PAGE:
BALTIMORE Baltimore reached a grim milestone on Friday, three months after riots erupted in response to the death of Freddie Gray in police custody: With 45 homicides in July, the city has seen more bloodshed in a single month than it has in 43 years.
Police reported three deaths -- two men shot Thursday and one on Friday. The men died at local hospitals.
With their deaths, this year's homicides reached 189, far outpacing the 119 killings by July's end in 2014. Nonfatal shootings have soared to 366, compared to 200 by the same date last year. July's total was the worst since the city recorded 45 killings in August 1972, according to The Baltimore Sun.
Look in the bottom right corner of this painting. If you've never seen a watermelon like that before, you're not alone. This 17th-century painting by Giovanni Stanchi, courtesy of Christie's, shows a type of watermelon that no one in the modern world has seen. Stanchi's watermelon, which was painted sometime between 1645 and 1672, offers a glimpse of a time before breeding changed the fruit forever. James Nienhuis, a horticulture professor at the University of Wisconsin, uses the Stanchi painting in his classes to teach about the history of crop breeding.
A University of Cincinnati officer who shot a motorist during a traffic stop over a missing front license plate has been indicted on murder charges, a prosecutor said Wednesday, adding that the officer "purposely killed him" and "should never have been a police officer." Hamilton County Prosecutor Joe Deters announced the grand jury indictment for the July 19 shooting of 43-year-old motorist Samuel DuBose by Officer Ray Tensing. Authorities have said Tensing spotted a car driven by DuBose and missing the front license plate, which is required by Ohio law. They say Tensing stopped the car and a struggle ensued after DuBose refused to provide a driver's license and get out of the car. read more
An illegal immigrant suspected of murdering one woman, wounding another and attempting to rape a 14-year-old girl was released earlier this month by Ohio sheriff's deputies after U.S. Customs and Border Protection agents told them not to hold him, law enforcement officials said Tuesday.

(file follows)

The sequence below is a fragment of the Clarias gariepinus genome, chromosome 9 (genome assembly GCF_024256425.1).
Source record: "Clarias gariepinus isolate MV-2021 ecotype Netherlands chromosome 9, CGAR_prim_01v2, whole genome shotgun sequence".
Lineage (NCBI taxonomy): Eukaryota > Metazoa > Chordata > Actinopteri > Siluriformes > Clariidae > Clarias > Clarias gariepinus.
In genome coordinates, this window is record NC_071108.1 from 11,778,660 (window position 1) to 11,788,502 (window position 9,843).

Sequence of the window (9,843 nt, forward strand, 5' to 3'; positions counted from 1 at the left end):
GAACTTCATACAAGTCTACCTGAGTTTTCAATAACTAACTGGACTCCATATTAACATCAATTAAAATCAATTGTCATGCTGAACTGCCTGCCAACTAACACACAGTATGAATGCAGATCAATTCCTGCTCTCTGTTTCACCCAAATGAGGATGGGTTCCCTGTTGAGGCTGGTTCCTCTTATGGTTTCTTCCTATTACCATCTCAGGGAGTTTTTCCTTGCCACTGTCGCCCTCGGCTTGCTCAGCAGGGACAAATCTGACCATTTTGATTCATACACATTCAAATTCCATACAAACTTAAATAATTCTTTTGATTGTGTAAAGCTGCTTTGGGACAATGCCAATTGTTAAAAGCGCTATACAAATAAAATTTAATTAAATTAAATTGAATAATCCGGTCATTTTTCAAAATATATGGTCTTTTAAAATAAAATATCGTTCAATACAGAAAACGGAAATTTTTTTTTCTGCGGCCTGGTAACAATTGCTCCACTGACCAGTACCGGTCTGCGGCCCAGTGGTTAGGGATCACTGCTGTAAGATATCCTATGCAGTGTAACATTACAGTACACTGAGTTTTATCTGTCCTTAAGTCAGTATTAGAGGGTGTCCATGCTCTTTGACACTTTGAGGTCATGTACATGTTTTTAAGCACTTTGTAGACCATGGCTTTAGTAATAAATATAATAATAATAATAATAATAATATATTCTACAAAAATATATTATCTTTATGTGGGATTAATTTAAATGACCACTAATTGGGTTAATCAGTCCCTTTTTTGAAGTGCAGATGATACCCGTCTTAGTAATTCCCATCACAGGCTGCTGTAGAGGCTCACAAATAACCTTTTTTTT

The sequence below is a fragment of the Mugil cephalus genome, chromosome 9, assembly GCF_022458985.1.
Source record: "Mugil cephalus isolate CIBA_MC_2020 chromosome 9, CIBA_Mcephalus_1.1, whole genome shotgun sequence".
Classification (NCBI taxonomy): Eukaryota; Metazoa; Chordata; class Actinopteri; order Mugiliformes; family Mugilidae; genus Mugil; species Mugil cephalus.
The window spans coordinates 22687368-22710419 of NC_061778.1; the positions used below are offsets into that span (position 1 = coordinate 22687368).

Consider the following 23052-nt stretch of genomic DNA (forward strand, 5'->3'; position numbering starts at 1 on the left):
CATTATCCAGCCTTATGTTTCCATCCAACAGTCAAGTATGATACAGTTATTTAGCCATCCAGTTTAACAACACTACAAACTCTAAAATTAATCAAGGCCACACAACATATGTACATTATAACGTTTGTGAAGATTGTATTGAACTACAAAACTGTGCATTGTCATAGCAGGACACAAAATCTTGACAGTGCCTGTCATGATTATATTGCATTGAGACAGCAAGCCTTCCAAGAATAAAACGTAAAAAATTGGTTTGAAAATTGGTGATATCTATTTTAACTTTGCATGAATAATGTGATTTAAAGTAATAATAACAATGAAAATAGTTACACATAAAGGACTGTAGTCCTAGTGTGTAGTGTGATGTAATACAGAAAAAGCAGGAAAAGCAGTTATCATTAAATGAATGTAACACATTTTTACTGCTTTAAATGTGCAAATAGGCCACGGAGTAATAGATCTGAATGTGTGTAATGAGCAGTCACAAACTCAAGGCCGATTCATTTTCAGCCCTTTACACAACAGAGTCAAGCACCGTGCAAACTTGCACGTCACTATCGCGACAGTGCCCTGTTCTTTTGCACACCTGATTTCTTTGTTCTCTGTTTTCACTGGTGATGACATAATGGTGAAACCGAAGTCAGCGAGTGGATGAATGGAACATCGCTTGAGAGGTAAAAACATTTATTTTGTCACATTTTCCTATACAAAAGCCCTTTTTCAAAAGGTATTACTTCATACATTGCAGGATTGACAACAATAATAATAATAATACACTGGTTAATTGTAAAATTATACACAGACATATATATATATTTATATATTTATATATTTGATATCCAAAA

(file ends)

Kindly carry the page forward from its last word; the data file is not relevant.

Juan Emmanuel Razo, 35, was arrested Monday after a shootout with police following a crime spree police say began with the attempted rape of a girl in a park in Painesville, about 30 miles northeast of Cleveland. He later shot a woman in front of her children and murdered a 60-year-old woman in nearby Concord Township, according to police. While Razo is being held on $10 million bond, authorities are trying to explain why he was allowed to remain in the U.S. illegally after local authorities questioned him just three weeks ago.
Twelve-year-old Mathew Flores is a bit different from the rest of us. He loves junk mail.
Until recently, advertisements were the only reading materials available to the boy. Flores loves reading so much that he approached his mailman in a Salt Lake City suburb on Friday to ask if he could have any junk mail.
The strange question prompted the mailman, Ron Lynch, to ask why. Lynch detailed Flores' response in a heartbreaking Facebook post afterward.
"Today while delivering mail to his apartment complex, I saw him reading ads, and then he asked me if I had any extra mail he could read," Lynch wrote. "He told me his wish is to have books to read. I told him the library had many, but he said they don't have a car, and couldn't afford the bus."
Lynch then asked his Facebook friends if they could spare some books for Flores: